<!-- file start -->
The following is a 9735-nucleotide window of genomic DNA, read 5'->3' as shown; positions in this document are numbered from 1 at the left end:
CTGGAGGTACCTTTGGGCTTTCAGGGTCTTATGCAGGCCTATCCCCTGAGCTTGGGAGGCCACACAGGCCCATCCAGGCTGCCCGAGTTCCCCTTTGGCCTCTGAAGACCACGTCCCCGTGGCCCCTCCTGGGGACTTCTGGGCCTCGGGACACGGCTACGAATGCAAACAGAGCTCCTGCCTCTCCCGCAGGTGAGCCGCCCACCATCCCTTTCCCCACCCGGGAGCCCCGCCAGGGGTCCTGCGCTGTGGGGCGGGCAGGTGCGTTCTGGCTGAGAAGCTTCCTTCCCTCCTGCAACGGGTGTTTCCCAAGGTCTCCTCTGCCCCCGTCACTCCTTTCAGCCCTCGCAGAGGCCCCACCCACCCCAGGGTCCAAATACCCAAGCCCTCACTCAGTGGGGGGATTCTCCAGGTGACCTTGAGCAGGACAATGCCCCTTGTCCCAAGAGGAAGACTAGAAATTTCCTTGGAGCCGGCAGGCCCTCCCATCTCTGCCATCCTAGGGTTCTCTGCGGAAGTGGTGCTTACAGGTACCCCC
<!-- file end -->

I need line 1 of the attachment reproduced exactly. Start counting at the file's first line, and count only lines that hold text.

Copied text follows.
The following is a 9735-nucleotide window of genomic DNA, read 5'->3' as shown; positions in this document are numbered from 1 at the left end: